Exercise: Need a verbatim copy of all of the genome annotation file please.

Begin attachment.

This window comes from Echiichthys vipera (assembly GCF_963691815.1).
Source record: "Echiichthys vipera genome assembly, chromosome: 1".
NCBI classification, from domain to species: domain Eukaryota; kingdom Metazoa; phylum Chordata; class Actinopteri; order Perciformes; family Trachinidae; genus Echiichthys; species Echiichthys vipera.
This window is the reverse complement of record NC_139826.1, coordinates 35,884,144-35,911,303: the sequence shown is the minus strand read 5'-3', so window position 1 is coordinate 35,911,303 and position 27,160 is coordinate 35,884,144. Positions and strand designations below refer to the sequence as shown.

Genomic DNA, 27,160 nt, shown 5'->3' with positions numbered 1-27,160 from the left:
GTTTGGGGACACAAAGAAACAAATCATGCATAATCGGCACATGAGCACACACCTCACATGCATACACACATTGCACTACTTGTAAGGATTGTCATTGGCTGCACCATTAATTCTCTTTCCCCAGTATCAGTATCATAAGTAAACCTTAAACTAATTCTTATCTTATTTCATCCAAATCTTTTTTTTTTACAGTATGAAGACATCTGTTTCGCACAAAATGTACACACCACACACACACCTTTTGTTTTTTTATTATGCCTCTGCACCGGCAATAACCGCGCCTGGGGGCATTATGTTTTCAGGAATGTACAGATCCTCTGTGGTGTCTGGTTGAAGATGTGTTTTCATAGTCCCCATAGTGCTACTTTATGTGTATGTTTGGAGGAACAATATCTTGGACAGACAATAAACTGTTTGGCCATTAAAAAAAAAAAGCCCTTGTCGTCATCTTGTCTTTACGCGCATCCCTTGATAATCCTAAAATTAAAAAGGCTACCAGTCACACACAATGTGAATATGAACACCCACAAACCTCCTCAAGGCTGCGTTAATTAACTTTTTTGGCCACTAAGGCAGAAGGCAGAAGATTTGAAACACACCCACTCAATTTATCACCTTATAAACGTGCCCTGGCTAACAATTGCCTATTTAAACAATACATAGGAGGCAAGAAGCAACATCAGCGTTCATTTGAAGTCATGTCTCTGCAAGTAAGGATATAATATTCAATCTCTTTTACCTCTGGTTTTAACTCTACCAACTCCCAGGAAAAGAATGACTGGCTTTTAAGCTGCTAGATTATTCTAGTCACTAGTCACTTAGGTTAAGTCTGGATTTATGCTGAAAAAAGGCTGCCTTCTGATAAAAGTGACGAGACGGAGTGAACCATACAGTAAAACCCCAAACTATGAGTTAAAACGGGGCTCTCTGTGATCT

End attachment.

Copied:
This window comes from Echiichthys vipera (assembly GCF_963691815.1).
Source record: "Echiichthys vipera genome assembly, chromosome: 1".
NCBI classification, from domain to species: domain Eukaryota; kingdom Metazoa; phylum Chordata; class Actinopteri; order Perciformes; family Trachinidae; genus Echiichthys; species Echiichthys vipera.
This window is the reverse complement of record NC_139826.1, coordinates 35,884,144-35,911,303: the sequence shown is the minus strand read 5'-3', so window position 1 is coordinate 35,911,303 and position 27,160 is coordinate 35,884,144. Positions and strand designations below refer to the sequence as shown.

Genomic DNA, 27,160 nt, shown 5'->3' with positions numbered 1-27,160 from the left:
GTTTGGGGACACAAAGAAACAAATCATGCATAATCGGCACATGAGCACACACCTCACATGCATACACACATTGCACTACTTGTAAGGATTGTCATTGGCTGCACCATTAATTCTCTTTCCCCAGTATCAGTATCATAAGTAAACCTTAAACTAATTCTTATCTTATTTCATCCAAATCTTTTTTTTTTACAGTATGAAGACATCTGTTTCGCACAAAATGTACACACCACACACACACCTTTTGTTTTTTTATTATGCCTCTGCACCGGCAATAACCGCGCCTGGGGGCATTATGTTTTCAGGAATGTACAGATCCTCTGTGGTGTCTGGTTGAAGATGTGTTTTCATAGTCCCCATAGTGCTACTTTATGTGTATGTTTGGAGGAACAATATCTTGGACAGACAATAAACTGTTTGGCCATTAAAAAAAAAAAGCCCTTGTCGTCATCTTGTCTTTACGCGCATCCCTTGATAATCCTAAAATTAAAAAGGCTACCAGTCACACACAATGTGAATATGAACACCCACAAACCTCCTCAAGGCTGCGTTAATTAACTTTTTTGGCCACTAAGGCAGAAGGCAGAAGATTTGAAACACACCCACTCAATTTATCACCTTATAAACGTGCCCTGGCTAACAATTGCCTATTTAAACAATACATAGGAGGCAAGAAGCAACATCAGCGTTCATTTGAAGTCATGTCTCTGCAAGTAAGGATATAATATTCAATCTCTTTTACCTCTGGTTTTAACTCTACCAACTCCCAGGAAAAGAATGACTGGCTTTTAAGCTGCTAGATTATTCTAGTCACTAGTCACTTAGGTTAAGTCTGGATTTATGCTGAAAAAAGGCTGCCTTCTGATAAAAGTGACGAGACGGAGTGAACCATACAGTAAAACCCCAAACTATGAGTTAAAACGGGGCTCTCTGTGATCT